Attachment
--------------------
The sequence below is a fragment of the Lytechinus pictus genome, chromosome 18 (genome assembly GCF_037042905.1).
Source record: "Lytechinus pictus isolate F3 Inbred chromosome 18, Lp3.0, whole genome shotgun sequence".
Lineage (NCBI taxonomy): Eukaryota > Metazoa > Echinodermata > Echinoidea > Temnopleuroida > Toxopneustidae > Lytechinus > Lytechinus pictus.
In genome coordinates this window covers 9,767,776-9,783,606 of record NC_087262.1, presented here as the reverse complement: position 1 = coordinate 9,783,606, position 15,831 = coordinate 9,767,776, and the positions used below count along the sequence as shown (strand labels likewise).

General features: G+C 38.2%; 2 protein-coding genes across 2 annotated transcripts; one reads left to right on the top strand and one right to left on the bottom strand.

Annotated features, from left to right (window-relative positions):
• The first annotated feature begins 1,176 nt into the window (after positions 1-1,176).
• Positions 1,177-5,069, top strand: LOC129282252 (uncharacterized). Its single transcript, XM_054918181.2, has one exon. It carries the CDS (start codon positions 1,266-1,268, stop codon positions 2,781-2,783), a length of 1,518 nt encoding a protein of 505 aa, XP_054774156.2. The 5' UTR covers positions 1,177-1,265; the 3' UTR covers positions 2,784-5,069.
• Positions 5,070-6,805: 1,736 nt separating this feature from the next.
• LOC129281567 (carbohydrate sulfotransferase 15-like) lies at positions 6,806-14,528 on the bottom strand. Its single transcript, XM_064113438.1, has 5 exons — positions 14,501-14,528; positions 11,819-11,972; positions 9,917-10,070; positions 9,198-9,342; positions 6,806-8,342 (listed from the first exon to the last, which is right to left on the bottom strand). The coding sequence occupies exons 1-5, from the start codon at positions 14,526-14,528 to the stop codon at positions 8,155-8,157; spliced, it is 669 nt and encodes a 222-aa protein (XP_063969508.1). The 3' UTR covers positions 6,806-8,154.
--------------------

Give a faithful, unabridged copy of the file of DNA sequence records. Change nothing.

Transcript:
The sequence below is a fragment of the Lytechinus pictus genome, chromosome 18 (genome assembly GCF_037042905.1).
Source record: "Lytechinus pictus isolate F3 Inbred chromosome 18, Lp3.0, whole genome shotgun sequence".
Lineage (NCBI taxonomy): Eukaryota > Metazoa > Echinodermata > Echinoidea > Temnopleuroida > Toxopneustidae > Lytechinus > Lytechinus pictus.
In genome coordinates this window covers 9,767,776-9,783,606 of record NC_087262.1, presented here as the reverse complement: position 1 = coordinate 9,783,606, position 15,831 = coordinate 9,767,776, and the positions used below count along the sequence as shown (strand labels likewise).

General features: G+C 38.2%; 2 protein-coding genes across 2 annotated transcripts; one reads left to right on the top strand and one right to left on the bottom strand.

Annotated features, from left to right (window-relative positions):
• The first annotated feature begins 1,176 nt into the window (after positions 1-1,176).
• Positions 1,177-5,069, top strand: LOC129282252 (uncharacterized). Its single transcript, XM_054918181.2, has one exon. It carries the CDS (start codon positions 1,266-1,268, stop codon positions 2,781-2,783), a length of 1,518 nt encoding a protein of 505 aa, XP_054774156.2. The 5' UTR covers positions 1,177-1,265; the 3' UTR covers positions 2,784-5,069.
• Positions 5,070-6,805: 1,736 nt separating this feature from the next.
• LOC129281567 (carbohydrate sulfotransferase 15-like) lies at positions 6,806-14,528 on the bottom strand. Its single transcript, XM_064113438.1, has 5 exons — positions 14,501-14,528; positions 11,819-11,972; positions 9,917-10,070; positions 9,198-9,342; positions 6,806-8,342 (listed from the first exon to the last, which is right to left on the bottom strand). The coding sequence occupies exons 1-5, from the start codon at positions 14,526-14,528 to the stop codon at positions 8,155-8,157; spliced, it is 669 nt and encodes a 222-aa protein (XP_063969508.1). The 3' UTR covers positions 6,806-8,154.